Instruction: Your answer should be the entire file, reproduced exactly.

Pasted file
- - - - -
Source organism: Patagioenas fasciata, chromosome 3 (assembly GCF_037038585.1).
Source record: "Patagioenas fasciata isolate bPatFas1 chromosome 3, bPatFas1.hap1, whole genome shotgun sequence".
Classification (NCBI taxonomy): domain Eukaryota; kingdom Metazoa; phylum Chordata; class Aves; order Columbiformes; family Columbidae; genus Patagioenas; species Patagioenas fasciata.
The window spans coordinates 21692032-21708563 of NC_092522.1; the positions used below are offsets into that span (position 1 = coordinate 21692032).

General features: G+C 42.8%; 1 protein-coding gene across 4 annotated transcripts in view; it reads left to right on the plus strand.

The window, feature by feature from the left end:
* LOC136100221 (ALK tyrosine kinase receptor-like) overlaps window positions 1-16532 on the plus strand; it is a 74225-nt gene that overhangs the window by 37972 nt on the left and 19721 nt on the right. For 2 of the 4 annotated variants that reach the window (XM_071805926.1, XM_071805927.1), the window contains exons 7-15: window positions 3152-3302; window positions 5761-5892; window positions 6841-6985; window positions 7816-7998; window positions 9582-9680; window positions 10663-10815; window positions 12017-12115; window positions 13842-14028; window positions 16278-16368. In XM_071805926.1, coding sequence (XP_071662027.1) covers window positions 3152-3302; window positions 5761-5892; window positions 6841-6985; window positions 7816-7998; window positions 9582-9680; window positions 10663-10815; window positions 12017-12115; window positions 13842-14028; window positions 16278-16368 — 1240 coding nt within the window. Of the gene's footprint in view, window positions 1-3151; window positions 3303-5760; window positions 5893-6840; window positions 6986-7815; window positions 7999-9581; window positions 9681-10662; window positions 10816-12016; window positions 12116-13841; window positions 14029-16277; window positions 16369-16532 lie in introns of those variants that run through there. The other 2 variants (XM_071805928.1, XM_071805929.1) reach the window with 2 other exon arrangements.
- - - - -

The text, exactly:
Source organism: Patagioenas fasciata, chromosome 3 (assembly GCF_037038585.1).
Source record: "Patagioenas fasciata isolate bPatFas1 chromosome 3, bPatFas1.hap1, whole genome shotgun sequence".
Classification (NCBI taxonomy): domain Eukaryota; kingdom Metazoa; phylum Chordata; class Aves; order Columbiformes; family Columbidae; genus Patagioenas; species Patagioenas fasciata.
The window spans coordinates 21692032-21708563 of NC_092522.1; the positions used below are offsets into that span (position 1 = coordinate 21692032).

General features: G+C 42.8%; 1 protein-coding gene across 4 annotated transcripts in view; it reads left to right on the plus strand.

The window, feature by feature from the left end:
* LOC136100221 (ALK tyrosine kinase receptor-like) overlaps window positions 1-16532 on the plus strand; it is a 74225-nt gene that overhangs the window by 37972 nt on the left and 19721 nt on the right. For 2 of the 4 annotated variants that reach the window (XM_071805926.1, XM_071805927.1), the window contains exons 7-15: window positions 3152-3302; window positions 5761-5892; window positions 6841-6985; window positions 7816-7998; window positions 9582-9680; window positions 10663-10815; window positions 12017-12115; window positions 13842-14028; window positions 16278-16368. In XM_071805926.1, coding sequence (XP_071662027.1) covers window positions 3152-3302; window positions 5761-5892; window positions 6841-6985; window positions 7816-7998; window positions 9582-9680; window positions 10663-10815; window positions 12017-12115; window positions 13842-14028; window positions 16278-16368 — 1240 coding nt within the window. Of the gene's footprint in view, window positions 1-3151; window positions 3303-5760; window positions 5893-6840; window positions 6986-7815; window positions 7999-9581; window positions 9681-10662; window positions 10816-12016; window positions 12116-13841; window positions 14029-16277; window positions 16369-16532 lie in introns of those variants that run through there. The other 2 variants (XM_071805928.1, XM_071805929.1) reach the window with 2 other exon arrangements.